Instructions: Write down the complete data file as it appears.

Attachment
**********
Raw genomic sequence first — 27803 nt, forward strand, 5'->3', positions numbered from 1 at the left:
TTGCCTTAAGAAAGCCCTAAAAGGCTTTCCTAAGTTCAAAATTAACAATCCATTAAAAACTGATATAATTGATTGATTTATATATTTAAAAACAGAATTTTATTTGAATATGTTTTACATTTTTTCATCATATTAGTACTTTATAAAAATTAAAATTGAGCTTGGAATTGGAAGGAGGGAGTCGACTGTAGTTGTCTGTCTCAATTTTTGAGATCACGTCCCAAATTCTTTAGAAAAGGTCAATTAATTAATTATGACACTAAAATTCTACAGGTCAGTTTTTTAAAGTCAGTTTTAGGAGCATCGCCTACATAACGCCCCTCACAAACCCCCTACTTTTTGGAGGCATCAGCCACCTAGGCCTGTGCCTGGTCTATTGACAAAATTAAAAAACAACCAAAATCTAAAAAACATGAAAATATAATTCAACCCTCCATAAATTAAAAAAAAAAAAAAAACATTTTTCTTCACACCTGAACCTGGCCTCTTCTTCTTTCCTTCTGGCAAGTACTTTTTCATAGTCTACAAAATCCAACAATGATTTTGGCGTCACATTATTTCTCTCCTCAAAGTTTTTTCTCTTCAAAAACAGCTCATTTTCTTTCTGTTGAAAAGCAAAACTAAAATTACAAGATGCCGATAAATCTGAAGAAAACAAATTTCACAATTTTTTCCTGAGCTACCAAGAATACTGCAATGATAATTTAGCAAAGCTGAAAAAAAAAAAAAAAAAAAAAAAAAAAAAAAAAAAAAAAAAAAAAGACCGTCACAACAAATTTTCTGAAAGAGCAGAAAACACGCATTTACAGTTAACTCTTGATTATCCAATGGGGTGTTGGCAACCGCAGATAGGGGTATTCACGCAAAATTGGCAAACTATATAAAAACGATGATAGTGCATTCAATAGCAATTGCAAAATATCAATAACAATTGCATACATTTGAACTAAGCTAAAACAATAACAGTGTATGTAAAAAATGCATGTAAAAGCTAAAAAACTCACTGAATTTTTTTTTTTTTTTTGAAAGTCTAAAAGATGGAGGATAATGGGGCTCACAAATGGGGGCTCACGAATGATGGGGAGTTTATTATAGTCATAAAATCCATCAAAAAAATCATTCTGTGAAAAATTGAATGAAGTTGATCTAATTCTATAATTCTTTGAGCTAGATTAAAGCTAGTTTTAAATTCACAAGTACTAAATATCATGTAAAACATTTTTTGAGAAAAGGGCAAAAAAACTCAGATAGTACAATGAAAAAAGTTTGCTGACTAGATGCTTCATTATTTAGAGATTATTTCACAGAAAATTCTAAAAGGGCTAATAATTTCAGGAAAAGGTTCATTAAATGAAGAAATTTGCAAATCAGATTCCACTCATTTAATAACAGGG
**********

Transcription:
Raw genomic sequence first — 27803 nt, forward strand, 5'->3', positions numbered from 1 at the left:
TTGCCTTAAGAAAGCCCTAAAAGGCTTTCCTAAGTTCAAAATTAACAATCCATTAAAAACTGATATAATTGATTGATTTATATATTTAAAAACAGAATTTTATTTGAATATGTTTTACATTTTTTCATCATATTAGTACTTTATAAAAATTAAAATTGAGCTTGGAATTGGAAGGAGGGAGTCGACTGTAGTTGTCTGTCTCAATTTTTGAGATCACGTCCCAAATTCTTTAGAAAAGGTCAATTAATTAATTATGACACTAAAATTCTACAGGTCAGTTTTTTAAAGTCAGTTTTAGGAGCATCGCCTACATAACGCCCCTCACAAACCCCCTACTTTTTGGAGGCATCAGCCACCTAGGCCTGTGCCTGGTCTATTGACAAAATTAAAAAACAACCAAAATCTAAAAAACATGAAAATATAATTCAACCCTCCATAAATTAAAAAAAAAAAAAAAACATTTTTCTTCACACCTGAACCTGGCCTCTTCTTCTTTCCTTCTGGCAAGTACTTTTTCATAGTCTACAAAATCCAACAATGATTTTGGCGTCACATTATTTCTCTCCTCAAAGTTTTTTCTCTTCAAAAACAGCTCATTTTCTTTCTGTTGAAAAGCAAAACTAAAATTACAAGATGCCGATAAATCTGAAGAAAACAAATTTCACAATTTTTTCCTGAGCTACCAAGAATACTGCAATGATAATTTAGCAAAGCTGAAAAAAAAAAAAAAAAAAAAAAAAAAAAAAAAAAAAAAAAAAAAAGACCGTCACAACAAATTTTCTGAAAGAGCAGAAAACACGCATTTACAGTTAACTCTTGATTATCCAATGGGGTGTTGGCAACCGCAGATAGGGGTATTCACGCAAAATTGGCAAACTATATAAAAACGATGATAGTGCATTCAATAGCAATTGCAAAATATCAATAACAATTGCATACATTTGAACTAAGCTAAAACAATAACAGTGTATGTAAAAAATGCATGTAAAAGCTAAAAAACTCACTGAATTTTTTTTTTTTTTTTGAAAGTCTAAAAGATGGAGGATAATGGGGCTCACAAATGGGGGCTCACGAATGATGGGGAGTTTATTATAGTCATAAAATCCATCAAAAAAATCATTCTGTGAAAAATTGAATGAAGTTGATCTAATTCTATAATTCTTTGAGCTAGATTAAAGCTAGTTTTAAATTCACAAGTACTAAATATCATGTAAAACATTTTTTGAGAAAAGGGCAAAAAAACTCAGATAGTACAATGAAAAAAGTTTGCTGACTAGATGCTTCATTATTTAGAGATTATTTCACAGAAAATTCTAAAAGGGCTAATAATTTCAGGAAAAGGTTCATTAAATGAAGAAATTTGCAAATCAGATTCCACTCATTTAATAACAGGG